I don't think that's what he was saying. In fact, he explicitly said "All they have said is that it is free for the life of the device". So he was clearly saying it would be free forever on that device. Thus I thought his point was either, 1) they'll charge you when you upgrade to the next version (which as we can see from current situation, they like forcing down it your throat), or 2) they'll charge you for the same windows 10 once you need to buy a new device (which, if you want to put your tin foil hat on, they can control by forcing patches on you that decrease performance for your old hardware).

Comment Re:Banks should still roll a joint for you (Score 1) 471

Since when are banks that issue payment cards no longer willing to let a cardmember add a joint account holder?

Why would I want to become an authorized user and have her card show up on my credit report? The current system works very well.

Then perhaps that bank needs to Discover some cardmembers that aren't you.

LOL...with as much money as I've made off them? Not a chance. They've done many things to annoy me, but I've made about $2500 off them in the last 6 months alone. I can deal with separate accounts.

Very convoluted trail you are leading me down to avoid cookies.

Comment Re:Separate authentication from authorization (Score 1) 471

For simple browser tabs, I have no interest in multiple windows logins. And besides...that doesn't even address the 1 example I gave. I need to login to the same website with multiple credentials while keeping the tab open. I don't want to have to "switch user" every time I go back and forth. And I have no idea where you are going with the authorize-to-make-payments thing. To make the payments, I have to log into the bank's website with the appropriate credentials. And there's no way most banks are going to let me pay her card from my account. Hell...Discover, for example, won't even let me manage my own two cards from the same account...I need a separate online account for each card.

What does contributing browser extensions or patches accomplish? The specification itself needs to be fixed. And how do you suggest I "contrbute browser patches" to something like IE/Edge? And extensions serves no purpose, as only a minority of people install them. Even something as widespread as adblocking is only installed for something like 10% of users last time I checked.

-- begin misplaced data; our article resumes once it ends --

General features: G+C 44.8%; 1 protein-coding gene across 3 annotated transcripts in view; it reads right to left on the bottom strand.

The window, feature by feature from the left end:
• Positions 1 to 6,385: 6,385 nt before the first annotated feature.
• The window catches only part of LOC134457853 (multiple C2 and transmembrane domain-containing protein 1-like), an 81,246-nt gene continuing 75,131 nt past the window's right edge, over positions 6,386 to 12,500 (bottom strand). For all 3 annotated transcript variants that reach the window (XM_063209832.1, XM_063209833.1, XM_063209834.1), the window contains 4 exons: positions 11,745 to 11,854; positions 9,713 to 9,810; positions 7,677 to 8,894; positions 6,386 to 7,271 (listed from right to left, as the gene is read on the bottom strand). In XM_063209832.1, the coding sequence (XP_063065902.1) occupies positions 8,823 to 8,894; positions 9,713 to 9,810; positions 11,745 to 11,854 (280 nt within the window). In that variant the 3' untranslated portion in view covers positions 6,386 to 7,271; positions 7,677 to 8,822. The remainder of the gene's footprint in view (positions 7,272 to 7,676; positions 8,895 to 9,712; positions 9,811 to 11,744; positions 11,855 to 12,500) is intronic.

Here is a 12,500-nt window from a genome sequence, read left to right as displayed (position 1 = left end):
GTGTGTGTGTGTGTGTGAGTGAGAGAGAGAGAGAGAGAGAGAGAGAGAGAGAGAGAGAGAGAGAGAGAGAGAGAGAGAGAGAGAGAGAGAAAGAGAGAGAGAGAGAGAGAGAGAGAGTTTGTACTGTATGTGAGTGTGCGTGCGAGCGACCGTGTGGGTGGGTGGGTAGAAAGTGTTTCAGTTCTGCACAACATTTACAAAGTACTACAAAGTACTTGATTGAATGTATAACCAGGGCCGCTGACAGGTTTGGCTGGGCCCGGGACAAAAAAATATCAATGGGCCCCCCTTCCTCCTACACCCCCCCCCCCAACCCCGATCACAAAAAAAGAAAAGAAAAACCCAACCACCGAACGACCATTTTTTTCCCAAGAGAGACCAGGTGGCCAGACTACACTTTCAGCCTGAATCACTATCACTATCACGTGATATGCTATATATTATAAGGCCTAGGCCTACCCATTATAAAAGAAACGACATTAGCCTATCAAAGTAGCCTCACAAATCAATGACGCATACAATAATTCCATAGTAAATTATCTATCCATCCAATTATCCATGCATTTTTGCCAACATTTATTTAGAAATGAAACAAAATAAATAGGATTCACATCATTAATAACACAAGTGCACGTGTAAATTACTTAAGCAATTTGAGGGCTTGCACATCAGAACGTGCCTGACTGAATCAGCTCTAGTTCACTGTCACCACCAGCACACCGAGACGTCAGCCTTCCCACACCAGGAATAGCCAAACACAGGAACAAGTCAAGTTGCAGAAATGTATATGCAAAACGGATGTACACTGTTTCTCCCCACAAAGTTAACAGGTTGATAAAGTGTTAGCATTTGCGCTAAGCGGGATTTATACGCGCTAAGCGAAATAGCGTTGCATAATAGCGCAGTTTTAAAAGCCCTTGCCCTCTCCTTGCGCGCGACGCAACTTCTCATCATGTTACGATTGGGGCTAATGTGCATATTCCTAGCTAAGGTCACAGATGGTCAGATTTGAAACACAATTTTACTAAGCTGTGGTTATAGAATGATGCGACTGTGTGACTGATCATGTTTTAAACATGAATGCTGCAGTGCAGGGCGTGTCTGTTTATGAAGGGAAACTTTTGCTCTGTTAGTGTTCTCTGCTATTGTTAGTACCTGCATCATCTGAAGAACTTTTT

Sorry, its just broken. Cookies, on the other hand, work perfectly fine for 99% of users. Good enough for me.

Comment Re: Basic auth or TLS client certificate (Score 1) 471

A user who is ending his or her browser session so that another user can begin a session will be closing all tabs anyway.

What? Says who? My wife and I login on the same browser all the time without closing tabs. In fact, I do this all the time when paying bills. Have one tab open with my online banking account, another tab open with my bills spreadsheet, open a 3rd tab to login to my credit card. I setup a payment to my card and log it in the spreadsheet. Logout on the 3rd tab, login to my wife's card account at the same bank, setup a payment on her card, log it in my spreadsheet. Then finally I use the online banking again to shift the necessary money between checking and saving.That's just one of many examples where we do that.

Beside that, there's just the matter of security. I'm not closing my browser because I need to keep pages open, but I want to logout of websites so that I'm no longer using. I shouldn't have to close all my tabs to do that

You're trying very hard to contrive some arrangement that makes basic authentication look like it's not utterly broken, but's utterly broken. Why do you think almost nobody uses it? Do you think nobody knows about it?